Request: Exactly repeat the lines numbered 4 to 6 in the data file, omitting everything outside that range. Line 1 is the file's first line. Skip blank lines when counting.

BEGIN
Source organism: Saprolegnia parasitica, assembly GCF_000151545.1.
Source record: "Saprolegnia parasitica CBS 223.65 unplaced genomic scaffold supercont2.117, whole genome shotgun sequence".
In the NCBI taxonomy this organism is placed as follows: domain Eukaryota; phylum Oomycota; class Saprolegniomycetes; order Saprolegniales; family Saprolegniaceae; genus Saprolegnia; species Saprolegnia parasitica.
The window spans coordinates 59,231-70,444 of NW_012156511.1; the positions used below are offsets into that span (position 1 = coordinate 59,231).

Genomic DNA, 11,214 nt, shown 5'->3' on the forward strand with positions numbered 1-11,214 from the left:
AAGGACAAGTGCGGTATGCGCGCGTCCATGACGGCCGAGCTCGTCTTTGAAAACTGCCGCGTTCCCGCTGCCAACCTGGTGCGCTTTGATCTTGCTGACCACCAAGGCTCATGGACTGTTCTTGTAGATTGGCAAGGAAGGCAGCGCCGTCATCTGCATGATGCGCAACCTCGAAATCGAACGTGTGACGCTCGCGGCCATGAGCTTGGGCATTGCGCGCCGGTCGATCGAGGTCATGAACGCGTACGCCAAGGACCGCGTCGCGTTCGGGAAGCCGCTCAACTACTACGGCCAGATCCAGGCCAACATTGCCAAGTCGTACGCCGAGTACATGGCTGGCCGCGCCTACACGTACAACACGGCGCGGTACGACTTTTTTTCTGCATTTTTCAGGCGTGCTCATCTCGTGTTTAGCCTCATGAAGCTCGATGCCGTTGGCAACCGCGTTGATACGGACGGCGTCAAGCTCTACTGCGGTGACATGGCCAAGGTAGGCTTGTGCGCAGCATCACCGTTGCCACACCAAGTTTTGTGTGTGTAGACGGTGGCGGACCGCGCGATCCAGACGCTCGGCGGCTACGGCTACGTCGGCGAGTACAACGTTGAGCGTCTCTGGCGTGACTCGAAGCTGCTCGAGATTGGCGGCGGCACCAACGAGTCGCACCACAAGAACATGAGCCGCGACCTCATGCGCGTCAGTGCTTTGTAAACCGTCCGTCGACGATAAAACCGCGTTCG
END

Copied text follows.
The window spans coordinates 59,231-70,444 of NW_012156511.1; the positions used below are offsets into that span (position 1 = coordinate 59,231).

Genomic DNA, 11,214 nt, shown 5'->3' on the forward strand with positions numbered 1-11,214 from the left:
AAGGACAAGTGCGGTATGCGCGCGTCCATGACGGCCGAGCTCGTCTTTGAAAACTGCCGCGTTCCCGCTGCCAACCTGGTGCGCTTTGATCTTGCTGACCACCAAGGCTCATGGACTGTTCTTGTAGATTGGCAAGGAAGGCAGCGCCGTCATCTGCATGATGCGCAACCTCGAAATCGAACGTGTGACGCTCGCGGCCATGAGCTTGGGCATTGCGCGCCGGTCGATCGAGGTCATGAACGCGTACGCCAAGGACCGCGTCGCGTTCGGGAAGCCGCTCAACTACTACGGCCAGATCCAGGCCAACATTGCCAAGTCGTACGCCGAGTACATGGCTGGCCGCGCCTACACGTACAACACGGCGCGGTACGACTTTTTTTCTGCATTTTTCAGGCGTGCTCATCTCGTGTTTAGCCTCATGAAGCTCGATGCCGTTGGCAACCGCGTTGATACGGACGGCGTCAAGCTCTACTGCGGTGACATGGCCAAGGTAGGCTTGTGCGCAGCATCACCGTTGCCACACCAAGTTTTGTGTGTGTAGACGGTGGCGGACCGCGCGATCCAGACGCTCGGCGGCTACGGCTACGTCGGCGAGTACAACGTTGAGCGTCTCTGGCGTGACTCGAAGCTGCTCGAGATTGGCGGCGGCACCAACGAGTCGCACCACAAGAACATGAGCCGCGACCTCATGCGCGTCAGTGCTTTGTAAACCGTCCGTCGACGATAAAACCGCGTTCG